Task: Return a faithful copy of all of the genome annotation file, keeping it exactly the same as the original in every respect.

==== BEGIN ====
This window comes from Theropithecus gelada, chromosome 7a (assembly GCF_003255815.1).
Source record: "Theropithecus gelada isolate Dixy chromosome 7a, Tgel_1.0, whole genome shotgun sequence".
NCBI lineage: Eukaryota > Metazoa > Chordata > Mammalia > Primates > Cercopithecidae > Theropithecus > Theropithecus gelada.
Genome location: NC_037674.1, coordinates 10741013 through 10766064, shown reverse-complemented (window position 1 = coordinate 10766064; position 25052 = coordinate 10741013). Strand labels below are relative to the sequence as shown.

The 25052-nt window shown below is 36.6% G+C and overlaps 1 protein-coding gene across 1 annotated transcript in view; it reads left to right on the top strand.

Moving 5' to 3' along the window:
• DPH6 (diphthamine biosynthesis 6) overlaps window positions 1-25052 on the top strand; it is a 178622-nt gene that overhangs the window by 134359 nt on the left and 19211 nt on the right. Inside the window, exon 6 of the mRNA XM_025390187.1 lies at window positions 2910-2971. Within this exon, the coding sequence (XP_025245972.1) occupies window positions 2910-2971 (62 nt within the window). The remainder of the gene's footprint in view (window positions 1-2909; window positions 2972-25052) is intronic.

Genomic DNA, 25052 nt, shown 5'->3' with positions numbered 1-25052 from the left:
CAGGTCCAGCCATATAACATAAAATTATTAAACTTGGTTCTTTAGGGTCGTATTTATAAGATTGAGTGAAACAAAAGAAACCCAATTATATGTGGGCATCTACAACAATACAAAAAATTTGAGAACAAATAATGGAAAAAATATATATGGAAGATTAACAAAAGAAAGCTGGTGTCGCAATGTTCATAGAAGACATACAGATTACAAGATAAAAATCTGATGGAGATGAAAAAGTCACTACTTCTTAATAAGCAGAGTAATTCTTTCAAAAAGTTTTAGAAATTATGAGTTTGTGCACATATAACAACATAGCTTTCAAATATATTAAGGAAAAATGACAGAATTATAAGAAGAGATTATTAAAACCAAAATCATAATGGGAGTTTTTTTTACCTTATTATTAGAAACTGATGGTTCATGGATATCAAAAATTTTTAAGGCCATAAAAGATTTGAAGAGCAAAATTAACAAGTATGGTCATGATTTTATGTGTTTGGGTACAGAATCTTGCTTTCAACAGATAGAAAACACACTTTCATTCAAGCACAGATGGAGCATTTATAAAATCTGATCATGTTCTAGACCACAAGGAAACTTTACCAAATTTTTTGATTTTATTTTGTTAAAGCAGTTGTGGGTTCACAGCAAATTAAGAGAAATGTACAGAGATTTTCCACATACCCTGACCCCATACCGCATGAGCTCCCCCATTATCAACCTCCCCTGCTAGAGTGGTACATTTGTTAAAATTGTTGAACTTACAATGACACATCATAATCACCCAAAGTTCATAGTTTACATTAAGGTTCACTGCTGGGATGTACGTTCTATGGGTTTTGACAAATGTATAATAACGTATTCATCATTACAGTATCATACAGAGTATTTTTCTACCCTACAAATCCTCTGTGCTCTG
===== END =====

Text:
This window comes from Theropithecus gelada, chromosome 7a (assembly GCF_003255815.1).
Source record: "Theropithecus gelada isolate Dixy chromosome 7a, Tgel_1.0, whole genome shotgun sequence".
NCBI lineage: Eukaryota > Metazoa > Chordata > Mammalia > Primates > Cercopithecidae > Theropithecus > Theropithecus gelada.
Genome location: NC_037674.1, coordinates 10741013 through 10766064, shown reverse-complemented (window position 1 = coordinate 10766064; position 25052 = coordinate 10741013). Strand labels below are relative to the sequence as shown.

The 25052-nt window shown below is 36.6% G+C and overlaps 1 protein-coding gene across 1 annotated transcript in view; it reads left to right on the top strand.

Moving 5' to 3' along the window:
• DPH6 (diphthamine biosynthesis 6) overlaps window positions 1-25052 on the top strand; it is a 178622-nt gene that overhangs the window by 134359 nt on the left and 19211 nt on the right. Inside the window, exon 6 of the mRNA XM_025390187.1 lies at window positions 2910-2971. Within this exon, the coding sequence (XP_025245972.1) occupies window positions 2910-2971 (62 nt within the window). The remainder of the gene's footprint in view (window positions 1-2909; window positions 2972-25052) is intronic.

Genomic DNA, 25052 nt, shown 5'->3' with positions numbered 1-25052 from the left:
CAGGTCCAGCCATATAACATAAAATTATTAAACTTGGTTCTTTAGGGTCGTATTTATAAGATTGAGTGAAACAAAAGAAACCCAATTATATGTGGGCATCTACAACAATACAAAAAATTTGAGAACAAATAATGGAAAAAATATATATGGAAGATTAACAAAAGAAAGCTGGTGTCGCAATGTTCATAGAAGACATACAGATTACAAGATAAAAATCTGATGGAGATGAAAAAGTCACTACTTCTTAATAAGCAGAGTAATTCTTTCAAAAAGTTTTAGAAATTATGAGTTTGTGCACATATAACAACATAGCTTTCAAATATATTAAGGAAAAATGACAGAATTATAAGAAGAGATTATTAAAACCAAAATCATAATGGGAGTTTTTTTTACCTTATTATTAGAAACTGATGGTTCATGGATATCAAAAATTTTTAAGGCCATAAAAGATTTGAAGAGCAAAATTAACAAGTATGGTCATGATTTTATGTGTTTGGGTACAGAATCTTGCTTTCAACAGATAGAAAACACACTTTCATTCAAGCACAGATGGAGCATTTATAAAATCTGATCATGTTCTAGACCACAAGGAAACTTTACCAAATTTTTTGATTTTATTTTGTTAAAGCAGTTGTGGGTTCACAGCAAATTAAGAGAAATGTACAGAGATTTTCCACATACCCTGACCCCATACCGCATGAGCTCCCCCATTATCAACCTCCCCTGCTAGAGTGGTACATTTGTTAAAATTGTTGAACTTACAATGACACATCATAATCACCCAAAGTTCATAGTTTACATTAAGGTTCACTGCTGGGATGTACGTTCTATGGGTTTTGACAAATGTATAATAACGTATTCATCATTACAGTATCATACAGAGTATTTTTCTACCCTACAAATCCTCTGTGCTCTG